If you need any more proof of this change in the market, AY-UP have already released their next generation LED lights (Cree XRE LEDs instead of Luxeons), which they claim are twice as bright for the same run times. That kind of output should have manufacturers of expensive HIDs looking worriedly over their shoulders. And again, the word on the street is that the new ones are bloody good. There is a penalty - increased weight. Yep, the Cree AY-UP lightheads weigh in at 58 grams, all of four grams heavier than the Luxeons... Somehow, I don't think buyers will complain too loudly. If you're that much of a weight weenie, take a leak before you ride!

Taking advantage of AY-UP's discount offer for existing owners, I bit the bullet and upgraded. I added an extra lighthead and a helmet mount to the upgrade offer, and now we have two full sets - one Luxeon, one Cree. As we have two, I'm taking one of each models, and have added mounts on my helmet, roadie and mtb.

By $deity! I can only say "I'm impressed!". Check these comparison shots out!

All photos taken with a Canon A40 in program mode, ISO 100 and resolution of 1600 x 1200, "superfine". Light metering was set to evaluative. Shutter speed and f-stop must be automatic. Photos reduced to 500 x 375 at medium compression. No other manipulation has taken place. The same conditions applied for each light.

halogen light
halogen in my mainly dirt drive
12V 20W, 10 degree beam, halogen. A good, bright light, with good spread. Plenty of foreground light.
luxeon light
Luxeon in drive

2 x 3W, 9 degree beam Luxeon LED AY-UPs. a whiter light with a bluish tinge, quite good, but not as good as the halogen. Very little in theforeground.

cree light
Cree in drive

AY-UP 2 x 3W Cree LEDs, narrow (8 degree) beam. Very white, very bright. Much brighter than the Luxeons. Don't have the nice spread of the halogens. Intermediate and medium (25 degree) beams are available.

You should be able to see the trees in the background in this shot. While they don't have the spread or the foreground infill of the halogen, the Crees win on throw. Remember the AY-UPs have two individually adjustable (up and down only) LED lights, so a bit of adjustment would help with the spread, possibly at the expense of brightness - I didn't test this.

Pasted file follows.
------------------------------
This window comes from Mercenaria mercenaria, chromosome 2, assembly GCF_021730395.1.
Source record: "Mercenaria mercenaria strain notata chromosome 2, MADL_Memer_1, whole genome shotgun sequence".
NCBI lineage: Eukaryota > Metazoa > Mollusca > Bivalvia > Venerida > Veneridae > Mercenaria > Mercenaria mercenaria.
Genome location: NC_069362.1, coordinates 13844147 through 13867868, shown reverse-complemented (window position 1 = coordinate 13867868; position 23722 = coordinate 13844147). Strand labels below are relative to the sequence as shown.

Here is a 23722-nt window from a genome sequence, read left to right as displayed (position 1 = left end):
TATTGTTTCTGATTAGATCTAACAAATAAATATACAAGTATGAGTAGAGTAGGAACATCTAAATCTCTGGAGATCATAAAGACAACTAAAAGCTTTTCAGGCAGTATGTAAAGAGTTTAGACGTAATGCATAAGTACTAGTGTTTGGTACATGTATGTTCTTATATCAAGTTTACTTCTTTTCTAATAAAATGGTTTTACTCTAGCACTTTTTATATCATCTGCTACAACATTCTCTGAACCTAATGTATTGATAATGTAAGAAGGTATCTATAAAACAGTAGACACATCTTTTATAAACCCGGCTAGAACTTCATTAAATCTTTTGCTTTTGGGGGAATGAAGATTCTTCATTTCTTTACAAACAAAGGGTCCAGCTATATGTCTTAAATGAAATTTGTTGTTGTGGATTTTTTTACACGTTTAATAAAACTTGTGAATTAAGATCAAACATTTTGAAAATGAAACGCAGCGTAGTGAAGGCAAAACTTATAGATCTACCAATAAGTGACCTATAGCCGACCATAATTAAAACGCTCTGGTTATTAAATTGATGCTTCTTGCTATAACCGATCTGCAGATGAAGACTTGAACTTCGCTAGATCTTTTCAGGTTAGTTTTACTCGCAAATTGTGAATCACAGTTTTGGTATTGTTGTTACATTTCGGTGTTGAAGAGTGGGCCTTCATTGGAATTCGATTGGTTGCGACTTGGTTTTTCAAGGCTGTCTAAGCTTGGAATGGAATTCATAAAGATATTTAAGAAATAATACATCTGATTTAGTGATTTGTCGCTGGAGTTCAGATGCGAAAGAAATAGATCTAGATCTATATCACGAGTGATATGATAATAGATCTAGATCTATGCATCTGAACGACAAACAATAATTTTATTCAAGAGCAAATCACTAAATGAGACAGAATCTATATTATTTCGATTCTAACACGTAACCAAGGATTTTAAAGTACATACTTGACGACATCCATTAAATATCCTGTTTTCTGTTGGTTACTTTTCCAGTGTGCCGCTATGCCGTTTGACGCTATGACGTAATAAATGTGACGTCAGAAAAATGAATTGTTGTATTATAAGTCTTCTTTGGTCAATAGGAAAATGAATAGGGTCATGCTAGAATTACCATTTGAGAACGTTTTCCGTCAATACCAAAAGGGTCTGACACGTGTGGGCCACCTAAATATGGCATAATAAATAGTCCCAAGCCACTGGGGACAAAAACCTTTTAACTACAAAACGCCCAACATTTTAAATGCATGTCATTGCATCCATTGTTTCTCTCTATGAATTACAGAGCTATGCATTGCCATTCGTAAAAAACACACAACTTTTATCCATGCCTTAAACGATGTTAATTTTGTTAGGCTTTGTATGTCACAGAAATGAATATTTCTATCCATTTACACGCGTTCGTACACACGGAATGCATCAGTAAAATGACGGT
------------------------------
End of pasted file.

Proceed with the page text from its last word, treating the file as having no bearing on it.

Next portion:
Shining on the same garage wall as in the Luxeon vs halogen shots above, we have the Luxeon on the left, Cree upper middle, and halogen right.

The most striking difference is colour. The halogen is a much yellower light than either LED, although I think it's brighter than the Luxeons. Remember though, we're comparing 20W for the halogen against each LED light's 2 x 3W (6W total). The halogen appears to have the best beam spread and the Cree is the brightest.


luxeon (left), cree (upper), halogen (right)
Luxeon , Cree, halogen


cree halogen luxeon
Cree, halogen Luxeon

Shining on a concrete floor, just in front of the helmets, which were sitting on the floor. In this photo, the halogen appears to have a brighter centre spot, but I think that's a limitation of my camera - I couldn't see it.

In use.

On the road, the narow Cree AY-UPs are amazing. Even using only one lighthead (2x3W) is great on road. The tar is very well lit by the white light of the LED, much better than any halogens I've ever had, and the headlights of all but a few passing cars seem pallidly yellow in comparison. I'm guessing the few cars with whiter lights were running HIDs. It will be interesting to see how they go in the rain on the road - I've always found that was the weakest aspect of halogens - they just didn't light up wet tar roads well enough for my myopic eyes.

Off road, it's a bit trickier. Initially, I tested two narrows, and found I didn't really like that set up off road. I kept thinking "you fool, why didn't you get the intermediate or or medium beam kits?". Then I tried the old Luxeons on my helmet and the narrow Cree on my bars. Better, but I still kept wishing for a slightly wider spread and more throw from the helmet lights. On a whim, I then went against my normal ideas and put the Luxeons on the bars, and the Cree on my helmet. I've always preferred the reverse with halogens - dimmest light on helmet, brightest on bars. On my local twisting singletrack test track, Cree on helmet and Luxeon on bars was a brilliant setup.

I've mounted the Luxeons under the bars rather than above, lowering their angle, and improving their shadow casting abilities. So now I have a good low shadow casting light, plus a nice strong beam to look ahead and around the next corner. The Crees are mounted high - shining well down the track rather than in closem, so I don't wash out those shadows that the Luxeons are giving me. Although I suspect the intermediate or medium beams would be better still, this arrangement is working very well for me. That said, if you're not planning on sticking to the tar, give serious thought to the wider beam patterns.

It was close before, but I think we now have a clear winner in the LED vs halogen battle. The king is dead, long live the king! An upstart 6W LED light is clearly outperforming the veteran 20W halogen. There's still a lot to be said for halogen - they're cheap, simple, and homemade is fun, but hey, with a bit more effort you could make your own LED lights, and still enjoy the homemade experience.

If you've had enough of the homemade experience, and now you want easy and professional, I heartily recommend the AY-UP Cree LED lights.


hIpPy productions
another fAt hIpPy production

Standard disclaimer:

Like all outdoor activities, mountain bike riding can result in serious or fatal injury. Track conditions may have changed since these reviews.
Don't ride beyond your ability. If you fall off it's your own fault.

Unless otherwise stated, all text, images, thoughts, comments, opinions etc expressed herein are mine, and should not be taken to represent anyone else.